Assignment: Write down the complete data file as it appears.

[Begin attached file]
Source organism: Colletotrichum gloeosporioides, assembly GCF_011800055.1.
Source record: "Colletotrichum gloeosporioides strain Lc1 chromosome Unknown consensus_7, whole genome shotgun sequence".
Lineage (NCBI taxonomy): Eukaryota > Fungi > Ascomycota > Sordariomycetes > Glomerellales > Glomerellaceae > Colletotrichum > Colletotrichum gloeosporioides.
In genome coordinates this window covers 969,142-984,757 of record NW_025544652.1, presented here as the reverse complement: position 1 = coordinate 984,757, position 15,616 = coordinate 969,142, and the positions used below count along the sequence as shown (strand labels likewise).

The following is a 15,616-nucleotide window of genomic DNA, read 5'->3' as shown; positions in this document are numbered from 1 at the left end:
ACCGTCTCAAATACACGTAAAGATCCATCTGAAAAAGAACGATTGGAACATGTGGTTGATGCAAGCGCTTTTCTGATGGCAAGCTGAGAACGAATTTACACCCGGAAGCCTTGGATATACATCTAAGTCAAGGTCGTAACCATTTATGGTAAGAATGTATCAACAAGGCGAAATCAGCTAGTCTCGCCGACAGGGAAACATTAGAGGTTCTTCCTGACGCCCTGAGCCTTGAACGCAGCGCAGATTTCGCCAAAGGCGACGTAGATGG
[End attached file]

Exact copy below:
Source organism: Colletotrichum gloeosporioides, assembly GCF_011800055.1.
Source record: "Colletotrichum gloeosporioides strain Lc1 chromosome Unknown consensus_7, whole genome shotgun sequence".
Lineage (NCBI taxonomy): Eukaryota > Fungi > Ascomycota > Sordariomycetes > Glomerellales > Glomerellaceae > Colletotrichum > Colletotrichum gloeosporioides.
In genome coordinates this window covers 969,142-984,757 of record NW_025544652.1, presented here as the reverse complement: position 1 = coordinate 984,757, position 15,616 = coordinate 969,142, and the positions used below count along the sequence as shown (strand labels likewise).

The following is a 15,616-nucleotide window of genomic DNA, read 5'->3' as shown; positions in this document are numbered from 1 at the left end:
ACCGTCTCAAATACACGTAAAGATCCATCTGAAAAAGAACGATTGGAACATGTGGTTGATGCAAGCGCTTTTCTGATGGCAAGCTGAGAACGAATTTACACCCGGAAGCCTTGGATATACATCTAAGTCAAGGTCGTAACCATTTATGGTAAGAATGTATCAACAAGGCGAAATCAGCTAGTCTCGCCGACAGGGAAACATTAGAGGTTCTTCCTGACGCCCTGAGCCTTGAACGCAGCGCAGATTTCGCCAAAGGCGACGTAGATGG